Marines connect smart base infrastructure
- By Susan Miller
- Jul 07, 2020
The Marines are working to design and operate a smart base testbed to support the resiliency of critical infrastructure at Marine Corps Air Station Miramar near San Diego, Calif.
Partnering with US Ignite, a nonprofit dedicated to advancing smart communities, officials at Miramar expect the new project to leverage that facility's investments in both autonomous vehicles testing and microgrid technology.
As a part of the Marine Corps’ Mobility Transformation, Miramar has been experimenting with autonomous vehicles since early 2018 when it opened its AV proving grounds for industry and government partners to test and develop AV technologies.
One project, born of a partnership between the Marine Corps and the state of California, piloted the use of electric AVs for official and personal use on the base. Because the vans are vehicle-to-grid capable, they can also connect to the station’s microgrid through a bi-directional electric-vehicle charging station, making them essentially mobile batteries. If the power goes out at Miramar, there could be enough stored energy in the van to power a building connected to the microgrid.
The microgrid, which was launched in 2016, is designed to independently power the facility for an indefinite period of time and taps solar panels, energy storage, landfill gas generators, a diesel and natural gas plant and electric vehicle charging technologies.
The contract calls for exploring three smart city resiliency use cases:
- Smart buildings. Just as cities have installed sensors on poles and infrastructure to track energy use, safety and environmental impact, Miramar wants in-building sensors to share data, analytics and technology assessments to a smart city resiliency research testbed.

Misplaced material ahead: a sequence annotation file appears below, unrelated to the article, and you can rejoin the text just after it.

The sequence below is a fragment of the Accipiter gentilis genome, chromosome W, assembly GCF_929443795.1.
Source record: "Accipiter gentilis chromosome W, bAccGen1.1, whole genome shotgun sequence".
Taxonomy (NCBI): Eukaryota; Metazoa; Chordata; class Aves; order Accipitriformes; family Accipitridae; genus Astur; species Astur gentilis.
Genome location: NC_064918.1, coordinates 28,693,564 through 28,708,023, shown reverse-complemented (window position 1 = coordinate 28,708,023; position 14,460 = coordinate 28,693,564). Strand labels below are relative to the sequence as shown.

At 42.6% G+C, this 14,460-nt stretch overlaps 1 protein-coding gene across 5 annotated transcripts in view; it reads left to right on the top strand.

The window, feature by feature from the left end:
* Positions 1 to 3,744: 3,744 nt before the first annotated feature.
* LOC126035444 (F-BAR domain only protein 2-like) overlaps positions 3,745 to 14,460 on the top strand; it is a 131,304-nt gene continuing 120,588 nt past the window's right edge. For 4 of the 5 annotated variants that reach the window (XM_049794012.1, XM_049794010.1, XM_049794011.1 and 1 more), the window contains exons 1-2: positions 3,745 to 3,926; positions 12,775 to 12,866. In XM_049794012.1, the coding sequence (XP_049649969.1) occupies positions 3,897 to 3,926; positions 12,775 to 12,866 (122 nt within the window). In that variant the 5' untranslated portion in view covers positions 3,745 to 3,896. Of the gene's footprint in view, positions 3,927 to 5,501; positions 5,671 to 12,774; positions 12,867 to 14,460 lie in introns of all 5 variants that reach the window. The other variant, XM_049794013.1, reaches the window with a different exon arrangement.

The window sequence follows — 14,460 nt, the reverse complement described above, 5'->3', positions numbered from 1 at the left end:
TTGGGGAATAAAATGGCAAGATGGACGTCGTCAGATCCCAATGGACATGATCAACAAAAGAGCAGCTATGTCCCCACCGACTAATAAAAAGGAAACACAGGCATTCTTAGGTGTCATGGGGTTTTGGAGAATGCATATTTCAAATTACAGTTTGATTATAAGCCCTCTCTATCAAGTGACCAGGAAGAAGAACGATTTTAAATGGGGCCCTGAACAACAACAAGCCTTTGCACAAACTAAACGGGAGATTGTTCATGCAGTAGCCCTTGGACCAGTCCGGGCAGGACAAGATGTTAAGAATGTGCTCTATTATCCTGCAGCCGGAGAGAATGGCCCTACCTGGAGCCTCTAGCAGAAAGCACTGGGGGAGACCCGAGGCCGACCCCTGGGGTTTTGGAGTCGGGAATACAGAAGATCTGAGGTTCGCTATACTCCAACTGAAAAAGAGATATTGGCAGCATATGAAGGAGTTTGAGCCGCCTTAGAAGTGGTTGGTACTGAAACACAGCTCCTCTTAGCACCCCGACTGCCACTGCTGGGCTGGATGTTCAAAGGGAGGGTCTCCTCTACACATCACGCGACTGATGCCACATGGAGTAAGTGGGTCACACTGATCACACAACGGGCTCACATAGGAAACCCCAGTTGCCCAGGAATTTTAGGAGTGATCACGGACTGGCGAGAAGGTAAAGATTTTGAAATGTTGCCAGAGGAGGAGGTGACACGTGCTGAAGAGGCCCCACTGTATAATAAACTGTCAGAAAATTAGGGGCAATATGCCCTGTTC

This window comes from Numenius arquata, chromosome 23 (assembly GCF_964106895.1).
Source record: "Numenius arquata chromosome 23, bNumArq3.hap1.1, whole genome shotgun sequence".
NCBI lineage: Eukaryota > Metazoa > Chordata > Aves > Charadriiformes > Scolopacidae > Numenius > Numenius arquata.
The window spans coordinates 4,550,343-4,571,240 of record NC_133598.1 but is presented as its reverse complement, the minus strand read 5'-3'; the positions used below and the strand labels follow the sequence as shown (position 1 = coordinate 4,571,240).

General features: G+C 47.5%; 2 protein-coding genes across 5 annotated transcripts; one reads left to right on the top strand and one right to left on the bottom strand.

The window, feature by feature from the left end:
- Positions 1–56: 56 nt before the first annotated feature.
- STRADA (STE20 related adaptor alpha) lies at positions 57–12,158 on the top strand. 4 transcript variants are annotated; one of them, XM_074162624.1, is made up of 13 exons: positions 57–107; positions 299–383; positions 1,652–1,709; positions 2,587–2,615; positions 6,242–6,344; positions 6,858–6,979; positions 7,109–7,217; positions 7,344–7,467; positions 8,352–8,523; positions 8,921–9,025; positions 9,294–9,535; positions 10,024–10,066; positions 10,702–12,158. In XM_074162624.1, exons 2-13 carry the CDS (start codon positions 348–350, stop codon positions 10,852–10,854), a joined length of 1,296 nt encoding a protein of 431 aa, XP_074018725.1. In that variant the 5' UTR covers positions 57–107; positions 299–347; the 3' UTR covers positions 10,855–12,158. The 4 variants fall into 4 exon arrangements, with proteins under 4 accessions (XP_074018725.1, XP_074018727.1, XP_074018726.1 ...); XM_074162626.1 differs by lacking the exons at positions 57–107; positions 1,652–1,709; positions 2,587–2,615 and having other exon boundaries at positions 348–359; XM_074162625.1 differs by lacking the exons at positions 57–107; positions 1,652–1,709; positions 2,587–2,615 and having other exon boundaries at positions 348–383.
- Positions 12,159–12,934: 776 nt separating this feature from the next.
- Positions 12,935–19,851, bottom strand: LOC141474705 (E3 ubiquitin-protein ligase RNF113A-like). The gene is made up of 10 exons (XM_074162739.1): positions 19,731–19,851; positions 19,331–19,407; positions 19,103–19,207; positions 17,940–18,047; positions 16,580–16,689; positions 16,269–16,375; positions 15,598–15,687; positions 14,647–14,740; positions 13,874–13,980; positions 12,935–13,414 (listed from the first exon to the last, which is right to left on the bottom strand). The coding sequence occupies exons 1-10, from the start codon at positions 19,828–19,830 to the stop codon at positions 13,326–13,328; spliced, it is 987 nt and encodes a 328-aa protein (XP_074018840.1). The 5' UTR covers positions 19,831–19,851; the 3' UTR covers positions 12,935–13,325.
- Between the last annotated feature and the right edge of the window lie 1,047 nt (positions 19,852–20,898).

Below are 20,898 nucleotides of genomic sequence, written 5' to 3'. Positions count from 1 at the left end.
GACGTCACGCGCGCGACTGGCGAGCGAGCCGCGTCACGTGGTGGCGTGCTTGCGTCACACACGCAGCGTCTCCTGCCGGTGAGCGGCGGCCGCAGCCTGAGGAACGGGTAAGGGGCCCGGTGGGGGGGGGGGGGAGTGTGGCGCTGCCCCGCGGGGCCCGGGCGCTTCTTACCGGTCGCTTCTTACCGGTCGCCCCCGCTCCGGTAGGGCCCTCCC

- Smart grid. To improve the management of the microgrid, officials want to see how smart sensors can be used with distributed renewable energy assets, such as solar photovoltaics (PV), to improve power management, especially because the energy from renewable sources can be intermittent.
- Critical infrastructure monitoring by drones. Smart city sensors on drones can monitor smart buildings as well as solar PV and critical energy infrastructure. Monitoring research data, analytics and technology assessments would be shared with public safety drone pilot programs in nearby Chula Vista.
US Ignite will also use data from fixed sensors as well as connected and automated vehicles to inform better methods of navigation and traffic management as well as reduce costs, improve public safety and deliver faster services.
In October 2019, US Ignite launched a smart transportation testbed and autonomous AV pilot program in Colorado at the Army’s Fort Carson in October. The program featured a data sharing initiative between Fort Carson and nearby Colorado Springs in which sensors on base that monitor traffic, parking and public safety are linked to the city’s sensors and mapping systems to create joint data repositories.
The Defense Department has been pushing “smart base” enabling technologies since at least 1998 when the Navy Smart Base pilot launched, incorporating smart cards, bar codes and cameras at security gates to reduce staff and manage administrative tasks.
In Georgia, the Army’s Fort Stewart and the Naval Submarine Base Kings Bay have been working with Georgia Power to deploy solar panels that give those bases their own independent power during emergencies and allow them to the excess energy back to Georgia Power.
In 2017, Maxwell Air Force Base, working with AT&T, demonstrated a wireless smart perimeter that uses infrared sensors and facial recognition to detect and identify intruders and alert base personnel of potential security breaches.
More recently, Tyndall Air Force Base in Florida, after being leveled by Hurricane Michael in 2018, is rebuilding itself as a 5G-powered “smart base of the future” that will support augmented and virtual reality, physical security and data streaming to and from warfighter platforms.
Susan Miller is executive editor at GCN.
Over a career spent in tech media, Miller has worked in editorial, print production and online, starting on the copy desk at IDG’s ComputerWorld, moving to print production for Federal Computer Week and later helping launch websites and email newsletter delivery for FCW. After a turn at Virginia’s Center for Innovative Technology, where she worked to promote technology-based economic development, she rejoined what was to become 1105 Media in 2004, eventually managing content and production for all the company's government-focused websites. Miller shifted back to editorial in 2012, when she began working with GCN.
Miller has a BA and MA from West Chester University and did Ph.D. work in English at the University of Delaware.
Connect with Susan at [email protected] or @sjaymiller.